Table 1 shows the effect of nisin on total bacterial count of Cheddar processed cheese. There were no reported growths in the samples that were packaged with films activated by nisin. Specifically, no bacterial cells were found in 1 g of Cheddar processed cheese.
|Fig. 1(a-g):||Effect of nisin films (a), on Bacillus cereus Control, (b) 500 IU, (c) 1000 IU, (d) 200 IU, (e) 4000 IU, (f) 8000 IU and (g) 1600 IU concentration|
On the other hand, the samples that were not treated with nisin showed statistically significant continuous increase in the total bacterial count over the storage period. The control sample indicated significant count of bacteria after the fifth month of storage while the other samples inculcated by Bacillus cereus showed significant count of bacteria from the third month of storage and thereafter. Table 2 shows the effect of nisin activated films on spore former count (log CFU g-1) of Cheddar processed cheese.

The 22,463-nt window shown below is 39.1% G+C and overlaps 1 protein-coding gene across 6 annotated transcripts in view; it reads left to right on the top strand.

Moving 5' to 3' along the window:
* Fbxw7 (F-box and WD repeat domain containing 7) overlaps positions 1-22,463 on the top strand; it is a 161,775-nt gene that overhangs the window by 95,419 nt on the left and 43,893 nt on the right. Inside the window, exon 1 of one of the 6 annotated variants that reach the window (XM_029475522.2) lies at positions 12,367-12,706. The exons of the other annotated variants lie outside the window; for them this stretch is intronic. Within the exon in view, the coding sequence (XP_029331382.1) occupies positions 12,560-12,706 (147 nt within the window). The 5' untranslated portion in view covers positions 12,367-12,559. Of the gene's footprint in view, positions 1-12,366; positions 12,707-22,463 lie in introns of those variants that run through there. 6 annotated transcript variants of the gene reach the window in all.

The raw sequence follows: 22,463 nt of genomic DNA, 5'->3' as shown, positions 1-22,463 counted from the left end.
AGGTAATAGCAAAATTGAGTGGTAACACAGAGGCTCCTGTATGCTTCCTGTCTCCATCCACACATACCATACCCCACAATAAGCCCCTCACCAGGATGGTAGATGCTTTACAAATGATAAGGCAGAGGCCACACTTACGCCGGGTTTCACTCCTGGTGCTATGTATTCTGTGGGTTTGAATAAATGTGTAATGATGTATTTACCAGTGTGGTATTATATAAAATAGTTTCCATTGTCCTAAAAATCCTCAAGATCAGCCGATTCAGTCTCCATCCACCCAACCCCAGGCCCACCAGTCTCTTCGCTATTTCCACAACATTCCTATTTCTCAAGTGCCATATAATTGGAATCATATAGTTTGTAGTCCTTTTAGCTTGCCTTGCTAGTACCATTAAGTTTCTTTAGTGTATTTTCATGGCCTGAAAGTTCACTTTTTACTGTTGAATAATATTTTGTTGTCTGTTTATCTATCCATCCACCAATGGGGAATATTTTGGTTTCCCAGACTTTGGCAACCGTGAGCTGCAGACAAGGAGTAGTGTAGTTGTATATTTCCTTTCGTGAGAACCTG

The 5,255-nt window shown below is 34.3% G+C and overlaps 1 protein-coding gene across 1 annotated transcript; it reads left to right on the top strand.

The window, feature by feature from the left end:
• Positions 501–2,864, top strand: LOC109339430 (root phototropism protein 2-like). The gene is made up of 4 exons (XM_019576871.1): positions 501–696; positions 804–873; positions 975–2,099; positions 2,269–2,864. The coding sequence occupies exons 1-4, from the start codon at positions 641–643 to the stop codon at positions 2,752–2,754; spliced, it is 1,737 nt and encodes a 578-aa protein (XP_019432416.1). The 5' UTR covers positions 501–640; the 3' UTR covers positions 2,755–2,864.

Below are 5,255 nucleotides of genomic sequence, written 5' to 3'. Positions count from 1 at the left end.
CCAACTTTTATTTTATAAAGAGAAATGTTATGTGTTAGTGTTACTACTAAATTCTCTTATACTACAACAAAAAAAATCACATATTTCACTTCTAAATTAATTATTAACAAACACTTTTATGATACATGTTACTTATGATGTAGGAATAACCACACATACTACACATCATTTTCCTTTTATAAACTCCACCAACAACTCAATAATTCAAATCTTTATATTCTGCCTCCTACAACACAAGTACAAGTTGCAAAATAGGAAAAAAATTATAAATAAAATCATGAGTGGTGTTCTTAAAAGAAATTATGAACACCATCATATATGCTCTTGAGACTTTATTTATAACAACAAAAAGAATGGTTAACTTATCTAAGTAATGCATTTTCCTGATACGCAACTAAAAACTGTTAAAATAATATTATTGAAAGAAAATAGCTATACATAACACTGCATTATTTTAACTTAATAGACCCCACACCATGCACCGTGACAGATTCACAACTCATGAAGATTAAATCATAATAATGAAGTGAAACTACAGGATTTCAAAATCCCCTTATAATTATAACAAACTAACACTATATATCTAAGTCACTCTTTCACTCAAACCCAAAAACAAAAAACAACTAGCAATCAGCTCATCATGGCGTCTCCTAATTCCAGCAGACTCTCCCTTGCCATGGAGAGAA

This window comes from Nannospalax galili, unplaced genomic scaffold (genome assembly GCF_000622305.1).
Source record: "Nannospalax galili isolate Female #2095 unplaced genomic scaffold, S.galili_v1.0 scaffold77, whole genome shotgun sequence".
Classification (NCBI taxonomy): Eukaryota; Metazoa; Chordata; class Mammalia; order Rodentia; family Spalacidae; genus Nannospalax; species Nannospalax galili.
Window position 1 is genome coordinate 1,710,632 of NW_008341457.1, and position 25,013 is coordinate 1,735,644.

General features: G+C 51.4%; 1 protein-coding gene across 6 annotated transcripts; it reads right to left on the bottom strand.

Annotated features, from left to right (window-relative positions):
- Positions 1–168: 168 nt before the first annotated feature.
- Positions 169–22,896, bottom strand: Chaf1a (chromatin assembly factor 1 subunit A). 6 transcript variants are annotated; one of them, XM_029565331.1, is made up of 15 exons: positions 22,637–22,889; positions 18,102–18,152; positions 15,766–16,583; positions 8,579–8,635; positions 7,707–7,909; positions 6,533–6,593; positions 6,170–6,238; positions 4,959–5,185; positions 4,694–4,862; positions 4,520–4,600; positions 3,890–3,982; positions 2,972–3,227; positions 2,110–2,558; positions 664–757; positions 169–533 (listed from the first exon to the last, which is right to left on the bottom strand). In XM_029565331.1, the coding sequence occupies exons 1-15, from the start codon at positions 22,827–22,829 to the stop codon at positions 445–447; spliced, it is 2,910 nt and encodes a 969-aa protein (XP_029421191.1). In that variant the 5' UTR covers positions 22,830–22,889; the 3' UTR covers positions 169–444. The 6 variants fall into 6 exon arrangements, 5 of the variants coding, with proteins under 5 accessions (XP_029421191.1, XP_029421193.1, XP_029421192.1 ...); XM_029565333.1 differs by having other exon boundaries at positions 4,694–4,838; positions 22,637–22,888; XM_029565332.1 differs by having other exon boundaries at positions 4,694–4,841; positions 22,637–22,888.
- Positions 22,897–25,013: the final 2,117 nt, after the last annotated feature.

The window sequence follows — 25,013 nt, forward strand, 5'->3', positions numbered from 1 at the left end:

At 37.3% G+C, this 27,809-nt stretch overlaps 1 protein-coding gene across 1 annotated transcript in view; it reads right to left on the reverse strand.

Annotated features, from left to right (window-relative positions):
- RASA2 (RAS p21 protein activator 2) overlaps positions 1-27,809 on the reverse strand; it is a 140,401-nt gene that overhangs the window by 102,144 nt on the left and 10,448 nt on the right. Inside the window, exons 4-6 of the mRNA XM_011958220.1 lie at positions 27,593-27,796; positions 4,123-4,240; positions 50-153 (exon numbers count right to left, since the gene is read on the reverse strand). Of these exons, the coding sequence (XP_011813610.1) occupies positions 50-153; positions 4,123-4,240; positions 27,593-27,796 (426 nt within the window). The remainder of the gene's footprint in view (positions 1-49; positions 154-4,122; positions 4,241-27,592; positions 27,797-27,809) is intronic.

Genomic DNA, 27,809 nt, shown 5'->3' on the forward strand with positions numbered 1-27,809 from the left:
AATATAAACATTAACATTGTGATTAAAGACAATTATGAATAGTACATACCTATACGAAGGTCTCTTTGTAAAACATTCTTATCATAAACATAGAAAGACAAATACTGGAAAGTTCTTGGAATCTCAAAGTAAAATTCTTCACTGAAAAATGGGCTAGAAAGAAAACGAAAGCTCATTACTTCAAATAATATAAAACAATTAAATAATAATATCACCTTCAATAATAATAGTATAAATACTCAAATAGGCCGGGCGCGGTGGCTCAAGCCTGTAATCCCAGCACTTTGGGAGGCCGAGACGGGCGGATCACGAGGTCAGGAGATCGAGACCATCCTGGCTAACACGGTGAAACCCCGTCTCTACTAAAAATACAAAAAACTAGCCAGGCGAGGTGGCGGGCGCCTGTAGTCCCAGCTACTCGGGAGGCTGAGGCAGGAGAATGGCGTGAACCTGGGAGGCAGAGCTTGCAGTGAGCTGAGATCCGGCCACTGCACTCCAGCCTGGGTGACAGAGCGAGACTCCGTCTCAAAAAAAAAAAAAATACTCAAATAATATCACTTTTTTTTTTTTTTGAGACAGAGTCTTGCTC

The results were consistent with those in Table 1. There were no documented growths in the samples that were packaged with films activated by nisin. In particular, no bacterial cells were found in 1 g of Cheddar processed cheese. Conversely, a statistically significant increase in spore former bacteria count was found in the samples that were free of nisin. No yeast and moulds were found in all study samples.